Who is the real builder?
Who is the true martyr?
Who is the right leader?
Who is an authentic poet?
Which is the genuine song?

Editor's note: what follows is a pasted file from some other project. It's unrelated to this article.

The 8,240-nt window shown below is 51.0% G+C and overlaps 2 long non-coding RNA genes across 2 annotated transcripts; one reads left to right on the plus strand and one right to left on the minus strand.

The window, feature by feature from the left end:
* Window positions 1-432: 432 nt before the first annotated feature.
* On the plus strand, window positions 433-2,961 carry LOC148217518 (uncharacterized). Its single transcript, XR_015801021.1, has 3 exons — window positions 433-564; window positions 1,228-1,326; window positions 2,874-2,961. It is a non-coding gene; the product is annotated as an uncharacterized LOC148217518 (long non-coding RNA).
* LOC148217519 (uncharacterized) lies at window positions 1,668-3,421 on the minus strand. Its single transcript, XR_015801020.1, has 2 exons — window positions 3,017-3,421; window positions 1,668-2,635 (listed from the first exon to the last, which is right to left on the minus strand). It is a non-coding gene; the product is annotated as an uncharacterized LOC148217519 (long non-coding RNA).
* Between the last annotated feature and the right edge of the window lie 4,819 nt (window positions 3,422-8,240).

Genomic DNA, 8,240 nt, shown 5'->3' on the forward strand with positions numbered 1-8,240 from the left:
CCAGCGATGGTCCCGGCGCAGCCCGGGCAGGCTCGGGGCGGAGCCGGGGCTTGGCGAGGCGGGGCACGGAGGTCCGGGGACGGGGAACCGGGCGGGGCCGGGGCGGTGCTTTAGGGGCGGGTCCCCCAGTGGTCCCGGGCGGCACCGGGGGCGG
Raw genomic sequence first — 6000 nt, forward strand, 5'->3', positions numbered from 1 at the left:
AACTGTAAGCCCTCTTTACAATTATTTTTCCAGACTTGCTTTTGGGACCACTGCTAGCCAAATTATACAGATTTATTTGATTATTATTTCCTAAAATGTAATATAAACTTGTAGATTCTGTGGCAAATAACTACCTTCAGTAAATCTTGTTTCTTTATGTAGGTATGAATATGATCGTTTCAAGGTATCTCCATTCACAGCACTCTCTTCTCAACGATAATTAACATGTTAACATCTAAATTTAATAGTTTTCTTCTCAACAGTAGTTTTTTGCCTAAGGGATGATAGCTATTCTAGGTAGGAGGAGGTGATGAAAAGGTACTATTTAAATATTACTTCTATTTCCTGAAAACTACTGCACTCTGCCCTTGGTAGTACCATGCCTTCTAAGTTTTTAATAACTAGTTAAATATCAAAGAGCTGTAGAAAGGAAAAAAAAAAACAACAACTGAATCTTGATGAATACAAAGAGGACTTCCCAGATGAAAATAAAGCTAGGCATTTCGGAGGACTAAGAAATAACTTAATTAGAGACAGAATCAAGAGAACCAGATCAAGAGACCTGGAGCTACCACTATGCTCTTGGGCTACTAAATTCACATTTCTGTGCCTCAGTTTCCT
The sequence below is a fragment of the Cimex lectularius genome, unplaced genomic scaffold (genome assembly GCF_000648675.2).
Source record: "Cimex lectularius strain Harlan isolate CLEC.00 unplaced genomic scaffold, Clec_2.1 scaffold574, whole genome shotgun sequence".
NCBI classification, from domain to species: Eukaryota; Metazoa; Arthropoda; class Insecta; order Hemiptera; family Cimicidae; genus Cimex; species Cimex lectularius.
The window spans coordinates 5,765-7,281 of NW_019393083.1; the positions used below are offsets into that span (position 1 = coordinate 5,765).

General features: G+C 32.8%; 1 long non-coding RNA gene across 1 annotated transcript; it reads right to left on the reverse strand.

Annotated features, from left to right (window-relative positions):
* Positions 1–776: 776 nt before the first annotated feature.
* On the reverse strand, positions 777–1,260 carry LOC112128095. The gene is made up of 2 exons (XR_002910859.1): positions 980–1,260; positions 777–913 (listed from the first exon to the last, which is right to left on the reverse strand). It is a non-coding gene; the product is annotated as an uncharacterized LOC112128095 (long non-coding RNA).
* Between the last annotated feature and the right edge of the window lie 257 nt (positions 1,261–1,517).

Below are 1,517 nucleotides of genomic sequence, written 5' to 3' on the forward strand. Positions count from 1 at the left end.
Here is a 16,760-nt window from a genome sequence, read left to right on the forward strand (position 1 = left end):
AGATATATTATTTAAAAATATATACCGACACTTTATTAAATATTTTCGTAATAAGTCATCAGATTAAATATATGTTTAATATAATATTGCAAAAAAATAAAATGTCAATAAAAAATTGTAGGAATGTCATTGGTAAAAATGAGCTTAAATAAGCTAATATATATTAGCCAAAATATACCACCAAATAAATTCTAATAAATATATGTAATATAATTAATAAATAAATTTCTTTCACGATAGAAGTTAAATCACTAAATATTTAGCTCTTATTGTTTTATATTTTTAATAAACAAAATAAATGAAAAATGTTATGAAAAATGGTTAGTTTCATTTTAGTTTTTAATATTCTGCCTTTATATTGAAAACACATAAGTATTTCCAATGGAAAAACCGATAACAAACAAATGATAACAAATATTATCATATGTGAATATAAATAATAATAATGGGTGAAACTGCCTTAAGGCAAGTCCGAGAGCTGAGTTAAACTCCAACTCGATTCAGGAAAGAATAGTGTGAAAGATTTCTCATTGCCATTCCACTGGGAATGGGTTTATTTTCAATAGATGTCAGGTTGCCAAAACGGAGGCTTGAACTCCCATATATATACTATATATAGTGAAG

– Shrawan Mukarung in Utkhanan There are certain questions that ‘mass’ media never raise. What exactly is the definition of ‘people’ in the expression, “We, the people”? What constitutes ‘public’? What makes for the ‘populace’? What differentiates citizenry from consumers? Who decides on these definitions, for these everyday terms create conditions for fierce political contestations? The dynamism, stagnation, decay or destruction of a society depends, among other things, on definitions agreed upon by opinion leaders. Mythmakers are important, but no less crucial are the role of makers of meaning, for they are the ones who set the terms of public discourse. In Shrawan Mukarung’s Nepal, till recently it was sacrilegious to question the royal version of history that put the institution of monarchy over and above everything else. The poet got around official strictures against dissent by retrieving Bishe Nagarchi, a legendry Dalit who is believed to have counselled the King Prithvi Narayan Shah about appropriate ways of financing costly military campaigns. After years of struggle, the country of Bishe’s – or perhaps his king’s – dream was built by the beginning of 1775, the year Prithvi Narayan died. The victorious chieftain from the tiny principality of Gorkha took on the title Bada Maharaj – Great King – of Nepal. He bequeathed his kingdom to his descendents and bought the permanent loyalty of family priests and devoted courtiers by bestowing upon them generous land grants in the territories of vanquished rulers. That was the way of the onquerors of the 18th century. What makes the legend of Bishe poignant in retrospect is the manner in which his children would be dealt with by successive Shah kings and their all-powerful Rana retainers. Dalits would remain lowest of the low in the Hindu pecking order – their existence excluded from the present, their memory erased out of the past. Shrawan’s ode to Bishe Nagarchi captures the continuous agony of two centuries in its simplest form: the protagonist’s rebellion expresses itself in feigned insanity. When King Gyanendra used the name of his ancestors to usurp state power through a phased coup between October 2002 and February 2005, this unassuming poet resurrected the forgotten Dalit counsellor of Prithvi Narayan to pierce the pomposity of the Grand Pretender. Shrawan’s poems, as well as the songs of the troubadour Raamesh, were the anthems of awakening during the months of struggle that culminated in the April Uprising. They helped to dislodge Gyanendra the autocrat from of his flimsy perch. As Nepal moves ahead haltingly on the road to democracy, poets and singers have gone out of the media spotlight. Political party activists and rebel leaders now monopolise the centre-stage, even as breathless journalists speculate about impending breakthroughs or looming disasters on an hourly basis. Most journalists, however, lack the patience to search for meaning. They are quite happy to let events speak for themselves; show, don’t tell. The problem arises because events never speak for themselves; someone is always there to interpret them. The society that lacks committed creators of meaning risks falling into the hands of wily manipulators of the market or the state. Nepal and Gaya